The inference that the word buy, used to describe the procuring of servants, means procuring them as chattels, seems based upon the fallacy, that whatever costs money is money; that whatever or whoever you pay money for, is an article of property, and the fact of your paying for it proves it property. The children of Israel were required to purchase their first-born from under the obligations of the priesthood. Num. xviii. 15, 16; Ex. xiii. 13; xxxiv. 20. This custom still exists among the Jews, and the word buy is still used to describe the transaction. Does this prove that their first-born were, or are, held as property? They were bought as really as were servants. (2.) The Israelites were required to pay money for their own souls. This is called sometimes a ransom, sometimes an atonement. Were their souls therefore marketable commodities? (3.) Bible saints bought their wives. Boaz bought Ruth. "So Ruth the Moabitess, the wife of Mahlon, have I purchased to be my wife." Ruth iv. 10. Hosea bought his wife. "So I bought her to me for fifteen pieces of silver, and for an homer of barley, and an half homer of barley." Hosea iii. 6. Jacob bought his wives Rachael and Leah, and not having money, paid for them in labor—seven years a piece. Gen. xxix. 15—29. Moses probably bought his wife in the same way, and paid for her by his labor, as the servant of her father. Exod. ii.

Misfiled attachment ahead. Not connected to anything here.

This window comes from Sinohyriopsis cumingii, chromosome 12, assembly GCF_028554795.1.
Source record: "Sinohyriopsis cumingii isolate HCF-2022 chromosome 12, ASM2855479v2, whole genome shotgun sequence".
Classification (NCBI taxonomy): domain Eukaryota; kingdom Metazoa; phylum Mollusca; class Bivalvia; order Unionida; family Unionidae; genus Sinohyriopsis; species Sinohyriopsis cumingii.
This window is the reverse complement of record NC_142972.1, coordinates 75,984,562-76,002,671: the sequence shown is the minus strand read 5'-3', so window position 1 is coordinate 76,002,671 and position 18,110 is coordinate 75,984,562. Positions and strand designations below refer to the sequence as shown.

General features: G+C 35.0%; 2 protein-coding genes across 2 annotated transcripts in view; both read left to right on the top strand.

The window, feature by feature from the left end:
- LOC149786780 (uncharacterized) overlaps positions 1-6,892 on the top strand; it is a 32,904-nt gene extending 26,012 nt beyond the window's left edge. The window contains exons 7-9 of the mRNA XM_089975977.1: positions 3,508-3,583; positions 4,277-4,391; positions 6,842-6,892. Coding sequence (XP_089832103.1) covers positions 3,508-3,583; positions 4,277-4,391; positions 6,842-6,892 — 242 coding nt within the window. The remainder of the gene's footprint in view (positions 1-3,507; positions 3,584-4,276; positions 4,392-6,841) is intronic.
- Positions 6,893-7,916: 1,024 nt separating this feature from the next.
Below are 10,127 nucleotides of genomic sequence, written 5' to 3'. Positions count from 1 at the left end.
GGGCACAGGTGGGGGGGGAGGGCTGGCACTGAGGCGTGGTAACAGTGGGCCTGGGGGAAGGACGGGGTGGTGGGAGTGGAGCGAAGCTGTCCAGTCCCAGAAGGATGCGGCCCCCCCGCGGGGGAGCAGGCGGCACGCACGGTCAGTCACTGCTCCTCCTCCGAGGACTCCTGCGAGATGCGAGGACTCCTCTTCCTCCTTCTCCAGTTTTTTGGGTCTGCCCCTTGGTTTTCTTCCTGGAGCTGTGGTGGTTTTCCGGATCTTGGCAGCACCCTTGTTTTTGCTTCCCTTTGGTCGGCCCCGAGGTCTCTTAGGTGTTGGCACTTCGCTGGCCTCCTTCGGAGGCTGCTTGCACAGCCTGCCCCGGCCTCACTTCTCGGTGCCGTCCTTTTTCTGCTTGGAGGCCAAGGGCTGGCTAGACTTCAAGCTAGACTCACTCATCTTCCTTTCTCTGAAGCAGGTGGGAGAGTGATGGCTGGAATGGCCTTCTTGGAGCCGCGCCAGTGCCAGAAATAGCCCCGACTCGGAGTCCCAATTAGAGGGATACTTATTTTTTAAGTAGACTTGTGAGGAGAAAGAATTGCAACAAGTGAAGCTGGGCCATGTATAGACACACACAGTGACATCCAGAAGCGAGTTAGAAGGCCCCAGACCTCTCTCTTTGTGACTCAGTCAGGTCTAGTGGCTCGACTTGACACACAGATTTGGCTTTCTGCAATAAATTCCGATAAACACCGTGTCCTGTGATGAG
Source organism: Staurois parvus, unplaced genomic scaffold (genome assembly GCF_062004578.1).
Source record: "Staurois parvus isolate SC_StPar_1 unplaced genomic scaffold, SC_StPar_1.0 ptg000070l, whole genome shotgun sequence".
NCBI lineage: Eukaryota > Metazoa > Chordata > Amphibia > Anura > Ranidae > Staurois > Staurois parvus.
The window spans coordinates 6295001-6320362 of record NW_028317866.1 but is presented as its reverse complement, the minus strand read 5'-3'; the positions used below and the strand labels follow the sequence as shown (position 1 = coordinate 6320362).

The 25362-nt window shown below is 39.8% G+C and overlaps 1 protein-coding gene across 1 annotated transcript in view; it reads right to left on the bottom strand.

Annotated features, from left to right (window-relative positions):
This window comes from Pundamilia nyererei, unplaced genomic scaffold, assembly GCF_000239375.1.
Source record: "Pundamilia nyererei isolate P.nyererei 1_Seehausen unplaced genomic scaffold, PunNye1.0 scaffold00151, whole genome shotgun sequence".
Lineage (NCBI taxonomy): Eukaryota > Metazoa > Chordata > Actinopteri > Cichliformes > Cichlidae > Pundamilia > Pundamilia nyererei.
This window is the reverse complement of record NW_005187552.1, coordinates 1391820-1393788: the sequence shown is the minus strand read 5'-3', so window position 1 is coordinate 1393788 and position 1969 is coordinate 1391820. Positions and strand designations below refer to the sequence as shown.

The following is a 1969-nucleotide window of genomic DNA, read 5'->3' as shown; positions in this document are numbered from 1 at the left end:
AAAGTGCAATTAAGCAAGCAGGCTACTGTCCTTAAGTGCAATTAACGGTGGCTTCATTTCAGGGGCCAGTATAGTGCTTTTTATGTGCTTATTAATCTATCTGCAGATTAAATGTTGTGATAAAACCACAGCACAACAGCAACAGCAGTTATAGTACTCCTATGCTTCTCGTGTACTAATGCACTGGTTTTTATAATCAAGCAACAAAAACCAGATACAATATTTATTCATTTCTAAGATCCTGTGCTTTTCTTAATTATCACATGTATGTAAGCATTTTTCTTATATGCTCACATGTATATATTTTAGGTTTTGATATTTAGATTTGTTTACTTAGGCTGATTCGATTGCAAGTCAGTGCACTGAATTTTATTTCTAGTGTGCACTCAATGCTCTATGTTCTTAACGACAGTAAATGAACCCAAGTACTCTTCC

or persecution ariseth by-and-by (immediately) they are offended." Nothing is more mutable than language. Words, like bodies, are always throwing off some particles and absorbing others. So long as they are mere representatives, elected by the whims of universal suffrage, their meaning will be a perfect volatile, and to cork it up for the next century is an employment sufficiently silly (to speak within bounds) for a modern Bible Dictionary maker. There never was a shallower conceit than that of establishing the sense attached to a word centuries ago, by showing what it means now. Pity that fashionable mantuamakers were not a little quicker at taking hints from some Doctors of Divinity. How easily they might save their pious customers all qualms of conscience about the weekly shiftings of fashion, by proving that the last importation of Parisian indecency now flaunting on promenade, was the very style of dress in which the pious Sarah kneaded cakes for the angels, and the modest Rebecca drew water for the camels of Abraham's servants. Since such fashions are rife in Broadway now, they must have been in Canaan and Padanaram four thousand years ago!